American bishops slam Pope Francis' comment backing same-sex civil unions as 'clearly contradicting' Catholic teaching

AMERICAN bishops have slammed Pope Francis' comment backing same-sex civil unions as "clearly contradicting" Catholic teaching.

Pope Francis became the first pontiff to endorse same-sex civil unions in comments for a documentary that premiered on Wednesday, sparking cheers from gay Catholics and demands for clarification from conservatives, given the Vatican’s official teaching on the issue.

The papal thumbs-up came midway through the feature-length documentary “Francesco,” which premiered at the Rome Film Festival.

The film, which features fresh interviews with the pope, delves into issues Francis cares about most, including the environment, poverty, migration, racial and income inequality, and the people most affected by discrimination.

"Homosexual people have the right to be in a family. They are children of God,” Francis said.

"You can’t kick someone out of a family, nor make their life miserable for this. What we have to have is a civil union law; that way they are legally covered."

While serving as archbishop of Buenos Aires, Francis endorsed civil unions for gay couples as an alternative to same-sex marriages. However, he had never come out publicly in favor of civil unions as pope, and no pontiff before him had, either.

The Rev James Martin, a Jesuit who has sought to build bridges with gay Catholics, praised the comments as "a major step forward in the church’s support for LGBT people."

"The pope’s speaking positively about civil unions also sends a strong message to places where the church has opposed such laws," Martin said in a statement.

However, conservative Bishop Thomas Tobin of Providence, Rhode Island, called for clarification.

"The pope's statement clearly contradicts what has been the long-standing teaching of the church about same-sex unions," he said in a statement.

"The church cannot support the acceptance of objectively immoral relationships."

And Ed Mechmann, director of public policy at the Archdiocese of New York, said in a blog post that the pope had simply "made a serious mistake."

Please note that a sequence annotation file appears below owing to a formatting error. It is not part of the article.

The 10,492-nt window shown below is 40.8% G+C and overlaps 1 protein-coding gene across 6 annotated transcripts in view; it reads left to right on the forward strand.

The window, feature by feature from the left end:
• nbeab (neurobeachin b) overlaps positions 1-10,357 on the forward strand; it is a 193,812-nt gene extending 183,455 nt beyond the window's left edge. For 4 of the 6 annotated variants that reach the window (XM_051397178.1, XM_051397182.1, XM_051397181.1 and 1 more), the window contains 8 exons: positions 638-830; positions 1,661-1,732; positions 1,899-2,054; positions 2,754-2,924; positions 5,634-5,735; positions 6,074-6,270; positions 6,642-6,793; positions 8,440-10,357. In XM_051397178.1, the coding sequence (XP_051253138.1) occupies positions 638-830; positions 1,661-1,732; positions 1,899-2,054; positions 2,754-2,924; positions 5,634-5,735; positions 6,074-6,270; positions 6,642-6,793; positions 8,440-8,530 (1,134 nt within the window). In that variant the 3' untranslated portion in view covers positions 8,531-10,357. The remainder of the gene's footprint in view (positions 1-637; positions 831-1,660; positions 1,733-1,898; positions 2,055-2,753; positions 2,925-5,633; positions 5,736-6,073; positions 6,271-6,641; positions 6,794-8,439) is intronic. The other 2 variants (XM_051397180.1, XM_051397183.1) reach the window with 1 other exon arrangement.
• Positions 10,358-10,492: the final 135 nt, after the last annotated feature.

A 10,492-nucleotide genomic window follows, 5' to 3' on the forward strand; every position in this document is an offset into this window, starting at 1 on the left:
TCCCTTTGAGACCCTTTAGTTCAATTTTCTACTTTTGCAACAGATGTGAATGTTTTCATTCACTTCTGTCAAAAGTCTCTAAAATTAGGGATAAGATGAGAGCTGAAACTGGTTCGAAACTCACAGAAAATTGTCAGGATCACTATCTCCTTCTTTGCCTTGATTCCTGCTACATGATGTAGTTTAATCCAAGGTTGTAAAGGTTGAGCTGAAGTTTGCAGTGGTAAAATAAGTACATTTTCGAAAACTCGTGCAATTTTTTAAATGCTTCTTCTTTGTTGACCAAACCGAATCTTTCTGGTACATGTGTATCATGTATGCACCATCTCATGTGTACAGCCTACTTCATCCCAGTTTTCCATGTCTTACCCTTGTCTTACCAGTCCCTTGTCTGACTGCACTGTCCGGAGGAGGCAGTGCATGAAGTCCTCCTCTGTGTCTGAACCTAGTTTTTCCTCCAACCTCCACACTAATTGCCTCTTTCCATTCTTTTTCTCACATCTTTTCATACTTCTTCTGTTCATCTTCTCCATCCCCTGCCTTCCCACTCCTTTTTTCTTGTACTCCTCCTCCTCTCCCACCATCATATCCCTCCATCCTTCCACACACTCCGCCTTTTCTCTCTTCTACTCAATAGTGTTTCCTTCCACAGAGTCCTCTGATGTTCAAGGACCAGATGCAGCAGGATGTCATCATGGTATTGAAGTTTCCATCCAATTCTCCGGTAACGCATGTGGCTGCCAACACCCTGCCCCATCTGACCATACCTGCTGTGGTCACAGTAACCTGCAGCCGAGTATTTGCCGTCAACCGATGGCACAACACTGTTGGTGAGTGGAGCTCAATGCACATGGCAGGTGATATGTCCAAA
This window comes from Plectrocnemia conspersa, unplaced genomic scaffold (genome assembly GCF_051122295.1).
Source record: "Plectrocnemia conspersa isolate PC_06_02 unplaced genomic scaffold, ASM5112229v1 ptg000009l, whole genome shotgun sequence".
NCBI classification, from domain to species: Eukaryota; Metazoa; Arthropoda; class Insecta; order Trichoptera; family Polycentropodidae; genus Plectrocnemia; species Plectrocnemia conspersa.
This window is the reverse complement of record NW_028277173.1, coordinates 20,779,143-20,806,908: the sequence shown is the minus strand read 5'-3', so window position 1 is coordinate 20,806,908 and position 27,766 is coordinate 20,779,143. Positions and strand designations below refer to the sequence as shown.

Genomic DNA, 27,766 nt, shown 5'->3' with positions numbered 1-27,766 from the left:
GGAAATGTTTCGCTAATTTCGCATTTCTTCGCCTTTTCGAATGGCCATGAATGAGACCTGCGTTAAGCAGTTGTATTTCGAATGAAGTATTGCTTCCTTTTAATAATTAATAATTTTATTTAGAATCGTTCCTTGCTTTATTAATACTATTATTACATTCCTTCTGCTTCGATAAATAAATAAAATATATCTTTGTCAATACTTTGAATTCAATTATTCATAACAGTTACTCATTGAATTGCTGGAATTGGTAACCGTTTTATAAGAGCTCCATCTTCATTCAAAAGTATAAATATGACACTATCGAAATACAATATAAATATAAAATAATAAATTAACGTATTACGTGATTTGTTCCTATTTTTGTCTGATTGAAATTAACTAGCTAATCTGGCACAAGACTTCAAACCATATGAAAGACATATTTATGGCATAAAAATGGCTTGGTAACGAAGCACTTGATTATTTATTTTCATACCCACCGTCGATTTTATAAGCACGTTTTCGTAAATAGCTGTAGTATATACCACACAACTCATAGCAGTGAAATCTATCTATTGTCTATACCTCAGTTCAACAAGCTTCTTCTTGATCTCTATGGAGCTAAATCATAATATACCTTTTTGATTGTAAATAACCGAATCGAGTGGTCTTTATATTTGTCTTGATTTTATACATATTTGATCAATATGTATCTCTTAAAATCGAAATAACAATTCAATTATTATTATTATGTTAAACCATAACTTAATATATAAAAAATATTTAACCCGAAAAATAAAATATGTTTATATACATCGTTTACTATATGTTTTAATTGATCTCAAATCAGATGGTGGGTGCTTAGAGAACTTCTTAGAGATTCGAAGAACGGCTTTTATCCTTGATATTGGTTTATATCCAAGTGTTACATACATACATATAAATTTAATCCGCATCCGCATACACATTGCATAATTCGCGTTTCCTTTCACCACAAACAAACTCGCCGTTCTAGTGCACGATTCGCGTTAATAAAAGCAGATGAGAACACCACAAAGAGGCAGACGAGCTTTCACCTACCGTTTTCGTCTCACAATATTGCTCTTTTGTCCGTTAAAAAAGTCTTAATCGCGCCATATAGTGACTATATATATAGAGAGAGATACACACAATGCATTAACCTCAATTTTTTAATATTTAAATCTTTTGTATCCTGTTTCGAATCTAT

Bishop Deshotel of New Orleans said that while "an official transcript" is provided, "I wish to reassure the faithful that the Holy Father’s statement does not change any doctrines of the Church which are drawn from Sacred Scripture and Sacred Tradition.

"All human beings are created in the image and likeness of God and are deserving of dignity and respect. Marriage is a sacrament instituted by Jesus Christ in which one man and one woman are united in an indissoluble bond open to the procreation and education of children.

"All Christians are called to chastity according to their station in life. Sexual activity outside of the marriage between one man and one woman is gravely immoral," he said.

During an interview on Wednesday, Texas Bishop Joseph Strickland said: "What's getting broadcast around the world is Pope Francis' opinion on this, and I think that is confusing and very dangerous," adding "there are evil forces that would love to destroy the Catholic Church."

Catholic teaching holds that gay people must be treated with dignity and respect but that homosexual acts are “intrinsically disordered.”

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A 2003 document from the Vatican’s doctrine office stated the church’s respect for gay people "cannot lead in any way to approval of homosexual behavior or to legal recognition of homosexual unions."

Doing so, the Vatican reasoned, would not only condone "deviant behavior," but create an equivalence to marriage, which the church holds is an indissoluble union between man and woman.

That document was signed by the then-prefect of the office, Cardinal Joseph Ratzinger, the future Pope Benedict XVI and Francis’ predecessor.

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